Regards,
Phil

----------------------------------

From: ISO Standards Discussion
Date: Tue, 25 Jul 2000 13:35:40 -0500
Subject: Re: Intent vs requirement /Marshall/Scalies

From: "Charley Scalies"

Art,

That's a fair question. Assuming for a moment that there is a difference,
given the choice what would folks rather do? Meet the intent of the standard
or the requirement? I'll bet the answer will differ depending upon whether
"Job 1" is Registration or Quality.

What is the intent of 4.8? Making sure that, at all times, you know what it is you are working on so that you can match it to its requirements. Does ISO really care how you do that?

What is the intent of 4.5? To have a "master list or equivalent" or to be certain that the right documents are right there, where and when they are needed, and that they are used.

What is the intent of 4.3? To review contracts and complete Contract Review forms or to be certain you and your customer have a meeting of the minds and that you have the ability to do what you agree to do?

Have you ever seen someone deliver an ISO9000 orientation where all they do is recite the "requirements?

4.1 says, ..... 4.2 says, .... By 4.7, everyone in the room is catatonic. On the other hand, a highly effective orientation can be done using only a single graphic as the tool to describe what an ISO9000 quality system is really all about. I do it all the time. I think I leave my audience better informed: I know I leave them breathing.

ISO9000 is not 18, 19 or 20 requirements. It's about 1 thing. A quality system. It's a forest, not a collection of trees. The trees are important, but getting too hung up in the "requirements" without being fully cognizant of their intent and how they all fit together results in, as the hackneyed saying goes, not being able to see the forest thru the trees.

Finally (at last!) if you were given just 30 minutes in which to conduct an audit of the effectiveness of a quality system, would you try to audit all 18...20 elements (requirements) or would you go straightaway to verifying whether or not the quality policy was being fulfilled (intent)?

Charley
 

Marc

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#3
From: ISO Standards Discussion
Date: Tue, 25 Jul 2000 13:56:54 -0500
Subject: Re: Intent vs requirement /../Kozenko/Hartman

David M. Kozenko stated, "Everywhere I've seen "intent" used in a post, it's been to explain this nuance: that the strict interpretation and application of a stated requirement just does not make good business sense."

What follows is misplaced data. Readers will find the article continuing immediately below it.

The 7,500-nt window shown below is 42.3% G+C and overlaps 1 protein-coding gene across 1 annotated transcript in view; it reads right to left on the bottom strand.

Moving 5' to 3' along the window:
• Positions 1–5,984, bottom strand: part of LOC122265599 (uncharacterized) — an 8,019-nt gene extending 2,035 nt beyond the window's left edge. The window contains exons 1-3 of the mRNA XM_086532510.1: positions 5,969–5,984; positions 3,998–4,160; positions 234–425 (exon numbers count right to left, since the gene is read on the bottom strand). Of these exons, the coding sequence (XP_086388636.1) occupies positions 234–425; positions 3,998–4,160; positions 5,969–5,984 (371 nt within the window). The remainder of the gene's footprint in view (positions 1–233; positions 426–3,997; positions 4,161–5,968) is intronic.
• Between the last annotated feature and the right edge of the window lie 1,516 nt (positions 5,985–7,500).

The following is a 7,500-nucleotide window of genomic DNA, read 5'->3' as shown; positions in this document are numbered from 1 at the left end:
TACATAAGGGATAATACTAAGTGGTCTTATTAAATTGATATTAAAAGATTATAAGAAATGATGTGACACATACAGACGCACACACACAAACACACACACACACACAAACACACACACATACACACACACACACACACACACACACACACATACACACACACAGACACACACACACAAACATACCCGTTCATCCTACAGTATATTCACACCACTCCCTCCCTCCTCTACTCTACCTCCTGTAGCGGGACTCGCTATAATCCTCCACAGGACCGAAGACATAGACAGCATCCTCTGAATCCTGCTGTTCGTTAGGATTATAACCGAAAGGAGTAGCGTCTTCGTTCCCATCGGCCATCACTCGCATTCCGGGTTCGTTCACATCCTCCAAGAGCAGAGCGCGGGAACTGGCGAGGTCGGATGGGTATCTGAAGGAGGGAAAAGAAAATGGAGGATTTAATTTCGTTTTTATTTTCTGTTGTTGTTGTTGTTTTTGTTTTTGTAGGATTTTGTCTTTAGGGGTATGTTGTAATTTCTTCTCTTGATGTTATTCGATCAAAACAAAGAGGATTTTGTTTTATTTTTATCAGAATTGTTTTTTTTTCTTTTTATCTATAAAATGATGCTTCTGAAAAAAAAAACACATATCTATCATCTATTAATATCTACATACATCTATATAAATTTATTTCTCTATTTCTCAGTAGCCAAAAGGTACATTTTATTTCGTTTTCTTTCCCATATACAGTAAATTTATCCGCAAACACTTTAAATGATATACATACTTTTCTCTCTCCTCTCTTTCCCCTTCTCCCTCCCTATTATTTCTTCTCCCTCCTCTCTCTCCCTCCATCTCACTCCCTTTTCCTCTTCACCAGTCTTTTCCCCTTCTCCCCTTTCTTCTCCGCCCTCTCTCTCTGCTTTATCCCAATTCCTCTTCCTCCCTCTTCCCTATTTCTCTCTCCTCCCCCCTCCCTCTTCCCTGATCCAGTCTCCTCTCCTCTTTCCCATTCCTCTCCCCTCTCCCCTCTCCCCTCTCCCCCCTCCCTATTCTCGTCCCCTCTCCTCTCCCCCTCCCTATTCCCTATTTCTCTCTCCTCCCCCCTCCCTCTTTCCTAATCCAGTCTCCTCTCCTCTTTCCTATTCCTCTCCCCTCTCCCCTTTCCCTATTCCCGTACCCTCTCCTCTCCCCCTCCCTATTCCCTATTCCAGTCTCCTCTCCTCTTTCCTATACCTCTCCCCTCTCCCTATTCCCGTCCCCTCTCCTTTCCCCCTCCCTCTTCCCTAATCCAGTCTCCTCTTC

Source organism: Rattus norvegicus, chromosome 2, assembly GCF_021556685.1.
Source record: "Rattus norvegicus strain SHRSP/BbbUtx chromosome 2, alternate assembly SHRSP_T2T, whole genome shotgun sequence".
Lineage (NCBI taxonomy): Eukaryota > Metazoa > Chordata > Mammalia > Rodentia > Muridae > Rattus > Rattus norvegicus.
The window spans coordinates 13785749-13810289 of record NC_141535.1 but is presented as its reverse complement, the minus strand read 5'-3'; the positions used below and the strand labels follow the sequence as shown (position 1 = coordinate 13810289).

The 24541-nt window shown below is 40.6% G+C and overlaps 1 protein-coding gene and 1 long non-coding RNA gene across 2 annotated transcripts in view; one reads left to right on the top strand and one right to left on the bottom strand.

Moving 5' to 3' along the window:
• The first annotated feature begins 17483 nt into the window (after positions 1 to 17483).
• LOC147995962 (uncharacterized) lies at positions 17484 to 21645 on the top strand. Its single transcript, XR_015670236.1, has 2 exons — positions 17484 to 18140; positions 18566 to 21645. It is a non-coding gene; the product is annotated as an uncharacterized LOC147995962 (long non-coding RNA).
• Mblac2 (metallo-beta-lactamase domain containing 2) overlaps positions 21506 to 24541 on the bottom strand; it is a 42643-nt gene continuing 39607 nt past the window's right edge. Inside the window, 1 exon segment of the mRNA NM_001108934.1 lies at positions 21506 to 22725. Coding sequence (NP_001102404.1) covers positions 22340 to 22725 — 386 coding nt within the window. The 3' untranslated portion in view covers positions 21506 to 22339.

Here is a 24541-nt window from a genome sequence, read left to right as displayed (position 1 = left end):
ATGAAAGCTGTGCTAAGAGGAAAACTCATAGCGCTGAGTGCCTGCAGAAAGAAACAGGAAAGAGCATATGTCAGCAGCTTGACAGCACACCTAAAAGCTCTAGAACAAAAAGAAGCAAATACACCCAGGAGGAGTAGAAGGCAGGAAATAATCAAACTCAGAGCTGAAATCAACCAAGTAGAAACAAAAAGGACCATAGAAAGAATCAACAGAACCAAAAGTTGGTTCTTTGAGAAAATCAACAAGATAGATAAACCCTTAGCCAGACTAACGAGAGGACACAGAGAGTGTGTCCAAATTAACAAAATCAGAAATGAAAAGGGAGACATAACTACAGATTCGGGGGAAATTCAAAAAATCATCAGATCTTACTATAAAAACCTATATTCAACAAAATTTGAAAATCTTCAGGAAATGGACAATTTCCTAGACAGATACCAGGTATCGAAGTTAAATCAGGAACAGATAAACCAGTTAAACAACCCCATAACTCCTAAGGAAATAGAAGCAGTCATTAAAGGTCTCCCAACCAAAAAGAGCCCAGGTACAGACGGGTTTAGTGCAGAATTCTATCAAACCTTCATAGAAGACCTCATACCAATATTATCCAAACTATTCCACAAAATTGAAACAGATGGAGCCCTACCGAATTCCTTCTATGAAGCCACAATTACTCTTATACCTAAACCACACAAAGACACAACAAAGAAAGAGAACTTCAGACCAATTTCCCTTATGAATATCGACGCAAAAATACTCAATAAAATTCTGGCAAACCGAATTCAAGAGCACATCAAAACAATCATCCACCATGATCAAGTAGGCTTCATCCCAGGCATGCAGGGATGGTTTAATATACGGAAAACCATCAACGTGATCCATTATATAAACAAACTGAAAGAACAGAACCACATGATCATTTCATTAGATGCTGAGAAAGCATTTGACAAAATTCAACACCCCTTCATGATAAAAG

Perhaps showing my age a bit: Exactamundo! Or as the Quality Director at one of my former employer's would say "Meet the requirement, but don't do anything stupid."

The idea is to implement a quality program that meets the requirements, but does so in a fashion that does not hinder, but benefits the company. I have been responsible for the creation and implementation of ISO 9001 and 9002 programs at 8 small to large companies in the past 8 years and have never seen an instance where I could boiler-plate the entire program (perhaps portions, but never entire programs). To develop a single way of meeting the requirements and forcing it on every facility or company would be too cost prohibitive, or would not be implemented properly/consistently, since in many case entire cultures would have to change.

Maybe I'm too naive, but I enter most successful companies with the thought that the way they are doing business more than likely meets the "intent" of the ISO requirements, one just has to interpret (and document) what they are doing in such a fashion that it clearly addresses the ISO requirements. I realize that 8 companies is not a large population (perhaps not even a significant population), but so far I haven't been wrong.

BTW: If you didn't catch it, the significant words in my theory are "successful companies". Companies that aren't successful might even benefit by performing a realistic gap analysis against the requirements (not that a quality program is the cure all for company ills, but in many cases it wouldn't hurt).

David
 

Marc

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#4
From: ISO Standards Discussion
Date: Wed, 26 Jul 2000 09:17:41 -0500
Subject: Re: Intent vs requirement /Marshall/Pfrang

From: "Pfrang, Doug"

"Intent" is often invoked when someone doesn't want to comply with a particular requirement of the ISO Standard and can't figure how else to avoid it, or, what is more pernicious, when someone wants to impose a requirement that isn't in the Standard at all. Because it is entirely subjective, the "intent" of the Standard can be anything someone wants it to be, which is precisely why all arguments based on "intent" are unreliable. This is especially true when dealing with someone who was not part of the ISO Standards committee, because such a person has no trustworthy knowledge of what the "intent" is anyway. What matters is what the Standard _objectively_ requires, and the only source for that information is the Standard's actual wording.